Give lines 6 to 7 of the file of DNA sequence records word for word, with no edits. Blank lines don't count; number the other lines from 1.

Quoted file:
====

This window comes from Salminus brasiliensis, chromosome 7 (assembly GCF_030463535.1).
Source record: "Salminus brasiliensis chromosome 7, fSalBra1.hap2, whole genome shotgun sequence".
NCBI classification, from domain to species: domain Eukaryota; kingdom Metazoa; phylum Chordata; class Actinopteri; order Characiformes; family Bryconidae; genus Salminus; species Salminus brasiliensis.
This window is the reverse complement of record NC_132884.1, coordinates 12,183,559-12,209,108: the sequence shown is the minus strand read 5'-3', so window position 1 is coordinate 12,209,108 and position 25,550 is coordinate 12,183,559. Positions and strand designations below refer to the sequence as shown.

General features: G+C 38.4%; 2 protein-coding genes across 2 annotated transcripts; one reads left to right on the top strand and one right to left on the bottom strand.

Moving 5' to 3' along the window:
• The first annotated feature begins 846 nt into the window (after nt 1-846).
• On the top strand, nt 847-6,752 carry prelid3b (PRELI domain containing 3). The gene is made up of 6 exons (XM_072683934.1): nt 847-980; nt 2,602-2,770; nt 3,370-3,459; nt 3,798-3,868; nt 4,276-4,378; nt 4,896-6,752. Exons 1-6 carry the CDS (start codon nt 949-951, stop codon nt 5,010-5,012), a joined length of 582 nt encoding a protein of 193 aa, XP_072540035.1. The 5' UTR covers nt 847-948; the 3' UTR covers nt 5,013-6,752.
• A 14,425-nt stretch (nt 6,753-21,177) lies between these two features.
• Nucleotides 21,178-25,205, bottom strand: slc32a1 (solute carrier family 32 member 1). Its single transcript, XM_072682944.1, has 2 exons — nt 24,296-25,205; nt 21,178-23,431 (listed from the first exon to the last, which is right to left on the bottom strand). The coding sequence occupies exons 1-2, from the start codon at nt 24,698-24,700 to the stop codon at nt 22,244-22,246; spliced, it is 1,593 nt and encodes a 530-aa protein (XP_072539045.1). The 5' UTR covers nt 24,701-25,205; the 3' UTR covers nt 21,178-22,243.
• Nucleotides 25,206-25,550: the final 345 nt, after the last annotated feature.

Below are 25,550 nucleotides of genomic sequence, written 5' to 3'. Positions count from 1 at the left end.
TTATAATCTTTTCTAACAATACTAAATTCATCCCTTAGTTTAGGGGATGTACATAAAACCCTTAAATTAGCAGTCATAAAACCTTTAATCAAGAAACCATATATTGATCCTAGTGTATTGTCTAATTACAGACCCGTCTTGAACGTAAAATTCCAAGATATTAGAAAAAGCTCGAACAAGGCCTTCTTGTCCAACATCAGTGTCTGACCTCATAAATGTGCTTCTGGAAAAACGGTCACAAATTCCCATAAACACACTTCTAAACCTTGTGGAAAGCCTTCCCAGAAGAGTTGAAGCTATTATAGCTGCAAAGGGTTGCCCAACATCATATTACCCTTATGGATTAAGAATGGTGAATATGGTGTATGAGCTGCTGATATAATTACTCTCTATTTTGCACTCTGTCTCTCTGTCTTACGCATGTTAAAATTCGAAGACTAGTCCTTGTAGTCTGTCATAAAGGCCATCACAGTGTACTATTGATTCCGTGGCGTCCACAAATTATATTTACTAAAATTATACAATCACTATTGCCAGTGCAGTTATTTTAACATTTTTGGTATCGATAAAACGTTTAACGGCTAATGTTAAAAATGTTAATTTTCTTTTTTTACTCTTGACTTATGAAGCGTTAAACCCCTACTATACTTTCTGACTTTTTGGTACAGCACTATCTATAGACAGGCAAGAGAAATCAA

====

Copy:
Moving 5' to 3' along the window:
• The first annotated feature begins 846 nt into the window (after nt 1-846).